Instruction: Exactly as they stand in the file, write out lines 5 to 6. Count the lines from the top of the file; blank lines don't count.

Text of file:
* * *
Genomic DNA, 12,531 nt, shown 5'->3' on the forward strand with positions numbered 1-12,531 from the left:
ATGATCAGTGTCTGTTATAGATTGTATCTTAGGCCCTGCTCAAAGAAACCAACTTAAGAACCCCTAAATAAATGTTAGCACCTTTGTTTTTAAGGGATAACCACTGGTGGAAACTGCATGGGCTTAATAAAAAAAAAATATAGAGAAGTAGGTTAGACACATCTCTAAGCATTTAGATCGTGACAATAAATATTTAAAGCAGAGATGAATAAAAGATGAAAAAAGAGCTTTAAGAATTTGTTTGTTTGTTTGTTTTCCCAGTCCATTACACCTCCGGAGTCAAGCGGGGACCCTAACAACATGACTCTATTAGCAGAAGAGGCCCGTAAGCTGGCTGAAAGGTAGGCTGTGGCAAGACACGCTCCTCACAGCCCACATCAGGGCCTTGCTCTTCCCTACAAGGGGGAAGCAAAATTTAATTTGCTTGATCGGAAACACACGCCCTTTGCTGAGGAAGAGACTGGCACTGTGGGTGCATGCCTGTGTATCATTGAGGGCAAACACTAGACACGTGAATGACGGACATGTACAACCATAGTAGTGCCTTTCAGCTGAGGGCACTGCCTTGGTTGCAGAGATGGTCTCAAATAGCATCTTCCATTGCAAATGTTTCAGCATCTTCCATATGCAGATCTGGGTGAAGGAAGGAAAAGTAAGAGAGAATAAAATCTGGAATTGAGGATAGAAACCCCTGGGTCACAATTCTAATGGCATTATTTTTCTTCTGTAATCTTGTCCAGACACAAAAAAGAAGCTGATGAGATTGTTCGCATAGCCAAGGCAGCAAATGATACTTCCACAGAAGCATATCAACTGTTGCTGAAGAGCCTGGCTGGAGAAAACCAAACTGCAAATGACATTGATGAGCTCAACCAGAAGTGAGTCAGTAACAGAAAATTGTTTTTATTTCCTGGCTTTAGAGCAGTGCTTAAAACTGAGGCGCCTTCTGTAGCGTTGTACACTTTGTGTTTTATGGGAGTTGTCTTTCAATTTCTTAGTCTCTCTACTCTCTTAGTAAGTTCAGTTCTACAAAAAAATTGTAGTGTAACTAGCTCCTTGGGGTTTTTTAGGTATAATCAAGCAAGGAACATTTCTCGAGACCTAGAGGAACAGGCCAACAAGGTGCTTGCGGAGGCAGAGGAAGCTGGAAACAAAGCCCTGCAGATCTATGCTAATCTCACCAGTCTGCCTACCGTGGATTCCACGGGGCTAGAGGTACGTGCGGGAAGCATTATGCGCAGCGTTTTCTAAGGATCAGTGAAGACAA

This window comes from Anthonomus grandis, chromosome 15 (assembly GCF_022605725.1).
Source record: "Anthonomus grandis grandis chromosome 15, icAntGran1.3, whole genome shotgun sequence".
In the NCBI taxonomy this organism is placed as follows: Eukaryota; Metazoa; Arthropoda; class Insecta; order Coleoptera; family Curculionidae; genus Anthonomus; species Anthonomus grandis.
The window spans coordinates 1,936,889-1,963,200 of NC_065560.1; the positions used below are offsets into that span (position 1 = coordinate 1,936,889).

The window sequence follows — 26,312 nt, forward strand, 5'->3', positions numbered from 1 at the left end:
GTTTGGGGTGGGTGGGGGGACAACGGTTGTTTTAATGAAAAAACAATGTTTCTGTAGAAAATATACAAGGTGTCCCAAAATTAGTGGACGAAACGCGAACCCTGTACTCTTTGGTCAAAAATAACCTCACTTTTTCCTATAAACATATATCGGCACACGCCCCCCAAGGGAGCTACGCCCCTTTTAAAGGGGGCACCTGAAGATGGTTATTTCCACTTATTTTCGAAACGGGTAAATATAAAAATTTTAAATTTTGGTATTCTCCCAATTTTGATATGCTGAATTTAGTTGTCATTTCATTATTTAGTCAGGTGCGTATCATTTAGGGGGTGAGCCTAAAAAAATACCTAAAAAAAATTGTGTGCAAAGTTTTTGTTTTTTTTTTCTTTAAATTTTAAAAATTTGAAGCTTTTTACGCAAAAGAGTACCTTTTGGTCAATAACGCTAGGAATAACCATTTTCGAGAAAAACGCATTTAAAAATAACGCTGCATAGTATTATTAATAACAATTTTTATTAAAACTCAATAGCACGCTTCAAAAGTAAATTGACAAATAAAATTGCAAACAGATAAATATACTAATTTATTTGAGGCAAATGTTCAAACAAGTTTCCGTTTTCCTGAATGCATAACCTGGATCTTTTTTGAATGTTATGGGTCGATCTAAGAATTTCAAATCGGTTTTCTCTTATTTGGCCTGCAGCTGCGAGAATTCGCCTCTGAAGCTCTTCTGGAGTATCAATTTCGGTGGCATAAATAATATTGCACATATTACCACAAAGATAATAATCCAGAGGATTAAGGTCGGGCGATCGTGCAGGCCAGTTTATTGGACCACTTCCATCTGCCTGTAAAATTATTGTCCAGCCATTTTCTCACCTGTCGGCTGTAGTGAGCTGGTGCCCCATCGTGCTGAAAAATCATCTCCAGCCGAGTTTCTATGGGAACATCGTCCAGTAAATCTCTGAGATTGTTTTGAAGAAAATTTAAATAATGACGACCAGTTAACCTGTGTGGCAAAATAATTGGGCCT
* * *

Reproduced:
In the NCBI taxonomy this organism is placed as follows: Eukaryota; Metazoa; Arthropoda; class Insecta; order Coleoptera; family Curculionidae; genus Anthonomus; species Anthonomus grandis.
The window spans coordinates 1,936,889-1,963,200 of NC_065560.1; the positions used below are offsets into that span (position 1 = coordinate 1,936,889).